KOLKATA: India could emerge as a hub for low-cost testing security-sensitive IT products used in telephone and other critical infrastructure networks with the country being recently given the “authorising member nation” status in the Common Criteria Recognition Arrangement (CCRA), said top officials in the telecom and IT industries.
CCRA, which counts the US, Canada , the UK, Germany, France and Japan as among its 26 members, is the top international agency that defines common processes to certify IT products used in infrastructure networks in telecom, power, aviation and defence sectors.
On Monday, its governing consortium cleared India’s application for “authorising nation” status, which means the country can now issue clearances to companies to set up CCRA-accredited private test labs in the country itself. Laboratories in India could offer testing services at much lower costs compared to other CCRA labs in western markets, said Rajan Mathews, director-general of the Cellular Operators Association of India (COAI) — the industry body representing GSM operators.
He said the lower cost structures would stem from “lower operating costs, reduced labour charges arising from the surfeit of trained and qualified engineers required for such testing”. “Since this is also a manual intensive process, Indian labs will have distinct cost advantages,” he added. Till date, India was a “consuming member” and depended on CCRA approved test labs overseas for certification of IT products used in critical infrastructure networks.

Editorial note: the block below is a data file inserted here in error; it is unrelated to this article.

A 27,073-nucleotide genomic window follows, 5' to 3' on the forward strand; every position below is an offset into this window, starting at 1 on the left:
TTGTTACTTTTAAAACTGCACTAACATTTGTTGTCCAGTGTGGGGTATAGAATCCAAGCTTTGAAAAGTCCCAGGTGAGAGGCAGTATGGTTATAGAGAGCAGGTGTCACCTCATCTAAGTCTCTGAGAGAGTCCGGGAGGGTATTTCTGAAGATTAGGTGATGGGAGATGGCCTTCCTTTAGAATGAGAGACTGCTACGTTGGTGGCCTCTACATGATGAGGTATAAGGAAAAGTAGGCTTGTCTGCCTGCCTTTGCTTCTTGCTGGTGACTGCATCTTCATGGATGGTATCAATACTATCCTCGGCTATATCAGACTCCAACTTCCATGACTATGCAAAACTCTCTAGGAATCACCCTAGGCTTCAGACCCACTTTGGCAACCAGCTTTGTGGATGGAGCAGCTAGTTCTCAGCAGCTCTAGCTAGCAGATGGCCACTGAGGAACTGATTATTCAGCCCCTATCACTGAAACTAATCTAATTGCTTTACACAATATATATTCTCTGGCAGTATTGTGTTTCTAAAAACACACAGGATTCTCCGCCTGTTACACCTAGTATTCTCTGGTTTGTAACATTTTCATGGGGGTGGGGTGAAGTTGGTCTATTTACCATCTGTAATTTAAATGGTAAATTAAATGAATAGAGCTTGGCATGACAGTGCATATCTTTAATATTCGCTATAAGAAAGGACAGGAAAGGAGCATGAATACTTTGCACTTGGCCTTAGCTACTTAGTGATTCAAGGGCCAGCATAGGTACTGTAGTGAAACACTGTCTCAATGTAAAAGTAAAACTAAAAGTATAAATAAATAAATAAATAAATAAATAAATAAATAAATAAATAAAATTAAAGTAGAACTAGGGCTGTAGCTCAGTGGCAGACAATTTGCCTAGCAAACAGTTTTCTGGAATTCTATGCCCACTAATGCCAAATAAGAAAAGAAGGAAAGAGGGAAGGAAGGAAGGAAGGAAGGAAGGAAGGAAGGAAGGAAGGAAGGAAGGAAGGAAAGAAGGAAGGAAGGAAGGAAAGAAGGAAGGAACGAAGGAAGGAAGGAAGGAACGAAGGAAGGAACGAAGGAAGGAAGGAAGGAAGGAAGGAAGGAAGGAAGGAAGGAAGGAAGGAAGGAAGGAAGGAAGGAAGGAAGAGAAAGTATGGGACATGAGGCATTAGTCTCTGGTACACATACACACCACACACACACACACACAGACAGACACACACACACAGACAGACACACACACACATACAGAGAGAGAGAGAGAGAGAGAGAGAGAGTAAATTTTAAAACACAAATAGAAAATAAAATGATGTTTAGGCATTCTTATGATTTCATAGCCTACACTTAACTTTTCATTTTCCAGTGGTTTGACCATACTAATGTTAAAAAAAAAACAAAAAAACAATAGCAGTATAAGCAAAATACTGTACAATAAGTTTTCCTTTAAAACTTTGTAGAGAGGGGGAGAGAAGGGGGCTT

But from now on, labs set up in India and authorised by India’s Standardisation Testing & Quality Certification Directorate, which is under the Department of Electronics & IT, will be equipped to certify IT systems supplied by local and global vendors as safe to connect to the country’s core infrastructure networks. Software companies Tech Mahindra and Wipro have already evinced an interest to set up test labs in India.
Pune-based Tech Mahindra said it is closely studying the feasibility, business and financial aspects of setting such large infrastructure in the coming months.
“Authorising member status opens up the fast-growing Indian market to implement stringent test norms in the said infrastructure. And telecom amongst all is very susceptible to vulnerabilities,” said Sirisha Voruganti, head (device testing practice ) at Tech Mahindra. Voruganti, however, added that quality, apart from the low cost, was very important in deciding market shifts.
Bangalore-based Wipro declined to comment. A top executive of a leading European telecom gear maker said while there are “clear cost advantages” for IT products to be tested in India, those testing labs would need to have reciprocal arrangements with other CCRA labs so that certificates are mutually recognisable.
“Equipment certified by an overseas CCRA lab for deployment in Indian networks must not be subjected to fresh tests in a sister lab in India,” this official said. COAI’s Mathews believes challenges for Indian lab developers would be formidable.
“Given the sheer volume of new equipment expected to be developed and tested for things such as 3G, 4G LTE or cognitive radios being developed by Indian scientists, private CC-testing labs will have serious challenges in ensuring equipment is available to telecom operators on time for implementation,” said Mathews.
The telecom department had recently deferred its plans to locally test IT and telecom gear used in telecom networks to April 2014 from the earlier October 1, 2013, deadline in the absence of global standards for conducting such security tests.